New American Standard Bible
Unless You have utterly rejected us And are exceedingly angry with us.
King James Bible
But thou hast utterly rejected us; thou art very wroth against us.
Darby Bible Translation
Or is it that thou hast utterly rejected us? Wouldest thou be exceeding wroth against us?
World English Bible
But you have utterly rejected us; You are very angry against us.
Young's Literal Translation
For hast Thou utterly rejected us? Thou hast been wroth against us -- exceedingly?
Lamentations 5:22 Parallel
CommentaryBarnes' Notes on the Bible
Literally, "Unless thou hast utterly rejected us," unless "thou art very wroth against us." This is stated as a virtual impossibility. God's anger can be but temporary Psalm 30:5, and therefore the very supposition is an indirect expression of hope.
This verse speaks of the possibility of an utter rejection through God's wrath. Therefore, to remove so painful a thought, and to make the book more suited for public reading, Lamentations 5:21 is repeated in many manuscripts intended for use in the synagogue. The same rule is observed in the synagogue with the two last verses of Ecclesiastes, Isaiah, and Malachi.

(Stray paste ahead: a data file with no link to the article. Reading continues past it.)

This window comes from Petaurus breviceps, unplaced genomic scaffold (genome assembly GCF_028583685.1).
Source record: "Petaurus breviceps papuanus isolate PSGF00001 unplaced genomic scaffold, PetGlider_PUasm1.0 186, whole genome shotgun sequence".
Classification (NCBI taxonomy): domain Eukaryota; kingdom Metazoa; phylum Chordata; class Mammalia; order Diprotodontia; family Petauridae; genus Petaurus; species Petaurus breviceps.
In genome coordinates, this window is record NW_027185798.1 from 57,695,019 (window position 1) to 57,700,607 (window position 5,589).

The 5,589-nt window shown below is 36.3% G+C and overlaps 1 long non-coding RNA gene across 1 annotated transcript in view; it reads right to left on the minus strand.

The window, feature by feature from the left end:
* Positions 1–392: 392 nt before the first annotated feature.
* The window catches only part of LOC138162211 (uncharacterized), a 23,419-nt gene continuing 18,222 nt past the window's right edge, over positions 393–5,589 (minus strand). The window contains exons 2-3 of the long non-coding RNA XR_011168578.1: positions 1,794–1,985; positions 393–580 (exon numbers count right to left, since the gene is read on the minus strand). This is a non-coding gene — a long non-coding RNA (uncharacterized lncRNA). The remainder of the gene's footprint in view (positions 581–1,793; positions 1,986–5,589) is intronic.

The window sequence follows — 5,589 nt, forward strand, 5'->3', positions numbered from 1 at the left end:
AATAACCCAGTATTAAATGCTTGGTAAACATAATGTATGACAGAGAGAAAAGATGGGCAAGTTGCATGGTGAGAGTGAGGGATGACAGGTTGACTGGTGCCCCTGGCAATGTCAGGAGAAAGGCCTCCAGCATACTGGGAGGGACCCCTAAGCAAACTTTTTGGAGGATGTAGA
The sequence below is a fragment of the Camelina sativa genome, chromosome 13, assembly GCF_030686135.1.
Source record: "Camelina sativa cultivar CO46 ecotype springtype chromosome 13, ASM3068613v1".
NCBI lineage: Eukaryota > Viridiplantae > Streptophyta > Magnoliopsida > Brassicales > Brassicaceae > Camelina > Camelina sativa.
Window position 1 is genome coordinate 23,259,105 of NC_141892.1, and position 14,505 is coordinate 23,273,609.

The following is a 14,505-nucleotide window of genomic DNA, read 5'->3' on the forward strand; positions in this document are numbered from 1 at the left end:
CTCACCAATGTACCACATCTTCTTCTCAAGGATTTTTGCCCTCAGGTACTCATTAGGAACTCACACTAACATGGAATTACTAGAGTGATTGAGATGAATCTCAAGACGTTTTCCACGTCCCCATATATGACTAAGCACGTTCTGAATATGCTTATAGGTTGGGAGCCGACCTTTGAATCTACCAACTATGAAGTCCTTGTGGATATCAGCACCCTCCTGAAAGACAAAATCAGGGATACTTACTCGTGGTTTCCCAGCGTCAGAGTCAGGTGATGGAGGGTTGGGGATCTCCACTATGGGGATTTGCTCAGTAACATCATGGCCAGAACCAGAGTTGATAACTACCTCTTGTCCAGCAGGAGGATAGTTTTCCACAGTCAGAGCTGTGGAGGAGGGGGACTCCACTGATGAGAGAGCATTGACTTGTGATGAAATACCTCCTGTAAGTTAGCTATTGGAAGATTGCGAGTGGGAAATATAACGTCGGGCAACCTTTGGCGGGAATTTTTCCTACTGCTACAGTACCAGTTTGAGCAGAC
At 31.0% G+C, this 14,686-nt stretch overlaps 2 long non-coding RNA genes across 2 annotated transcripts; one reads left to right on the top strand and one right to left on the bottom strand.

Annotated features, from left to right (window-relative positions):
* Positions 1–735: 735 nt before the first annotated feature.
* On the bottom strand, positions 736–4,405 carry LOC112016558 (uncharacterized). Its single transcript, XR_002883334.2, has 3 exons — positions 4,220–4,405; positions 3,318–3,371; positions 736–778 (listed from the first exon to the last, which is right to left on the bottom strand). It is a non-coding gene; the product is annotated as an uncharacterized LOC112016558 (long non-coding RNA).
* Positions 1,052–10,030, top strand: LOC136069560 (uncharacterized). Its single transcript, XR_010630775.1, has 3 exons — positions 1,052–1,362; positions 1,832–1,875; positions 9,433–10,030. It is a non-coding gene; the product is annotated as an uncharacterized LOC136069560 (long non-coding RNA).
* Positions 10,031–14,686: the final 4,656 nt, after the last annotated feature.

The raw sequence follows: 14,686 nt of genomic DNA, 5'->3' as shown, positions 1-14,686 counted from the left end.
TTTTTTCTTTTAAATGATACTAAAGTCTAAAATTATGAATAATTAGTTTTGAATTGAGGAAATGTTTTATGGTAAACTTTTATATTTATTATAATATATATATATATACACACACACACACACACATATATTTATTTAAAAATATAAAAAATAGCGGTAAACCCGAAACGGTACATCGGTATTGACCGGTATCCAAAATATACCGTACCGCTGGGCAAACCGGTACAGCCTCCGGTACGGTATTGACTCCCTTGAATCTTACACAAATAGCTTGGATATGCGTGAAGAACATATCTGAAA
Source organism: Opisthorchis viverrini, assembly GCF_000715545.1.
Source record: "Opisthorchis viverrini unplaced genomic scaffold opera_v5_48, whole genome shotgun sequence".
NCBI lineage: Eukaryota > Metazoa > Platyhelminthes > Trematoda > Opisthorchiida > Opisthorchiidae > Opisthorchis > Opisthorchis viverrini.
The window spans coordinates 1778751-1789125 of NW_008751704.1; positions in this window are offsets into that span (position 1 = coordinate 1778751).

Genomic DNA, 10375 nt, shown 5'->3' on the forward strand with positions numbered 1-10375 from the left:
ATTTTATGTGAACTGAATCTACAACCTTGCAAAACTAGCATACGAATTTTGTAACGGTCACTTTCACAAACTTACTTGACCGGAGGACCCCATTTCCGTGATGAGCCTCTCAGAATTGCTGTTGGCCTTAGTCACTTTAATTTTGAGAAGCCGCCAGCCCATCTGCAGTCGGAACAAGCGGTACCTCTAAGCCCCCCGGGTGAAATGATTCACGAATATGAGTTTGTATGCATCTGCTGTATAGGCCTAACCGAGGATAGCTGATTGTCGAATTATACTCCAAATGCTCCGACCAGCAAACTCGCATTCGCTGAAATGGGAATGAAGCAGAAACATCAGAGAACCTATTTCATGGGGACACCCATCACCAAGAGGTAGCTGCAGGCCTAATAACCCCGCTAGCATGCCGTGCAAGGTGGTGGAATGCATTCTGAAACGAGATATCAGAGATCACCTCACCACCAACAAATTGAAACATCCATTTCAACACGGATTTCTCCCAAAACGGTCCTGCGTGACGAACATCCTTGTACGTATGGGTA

The book familiarly known as the Lamentations consists of four elegies (i., ii., iii., iv.) and a prayer (v.). The general theme of the elegies is the sorrow and desolation created by the destruction of Jerusalem in 586 B.C.: the last poem (v.) is a prayer for deliverance from the long continued distress. The elegies are all alphabetic, and like most alphabetic poems (cf. Ps. cxix.) are marked by little continuity of thought. The first poem is a lament over Jerusalem, bereft, by the siege, …
John Edgar McFadyen—Introduction to the Old Testament
There they were in great fear where no fear had been; For God scattered the bones of him who encamped against you; You put them to shame, because God had rejected them.
For the choir director; according to Shushan Eduth. A Mikhtam of David, to teach; when he struggled with Aram-naharaim and with Aram-zobah, and Joab returned, and smote twelve thousand of Edom in the Valley of Salt. O God, You have rejected us. You have broken us; You have been angry; O, restore us.
You have made the land quake, You have split it open; Heal its breaches, for it totters.
Do not be angry beyond measure, O LORD, Nor remember iniquity forever; Behold, look now, all of us are Your people.
Cut off your hair and cast it away, And take up a lamentation on the bare heights; For the LORD has rejected and forsaken The generation of His wrath.'
Have You completely rejected Judah? Or have You loathed Zion? Why have You stricken us so that we are beyond healing? We waited for peace, but nothing good came; And for a time of healing, but behold, terror!
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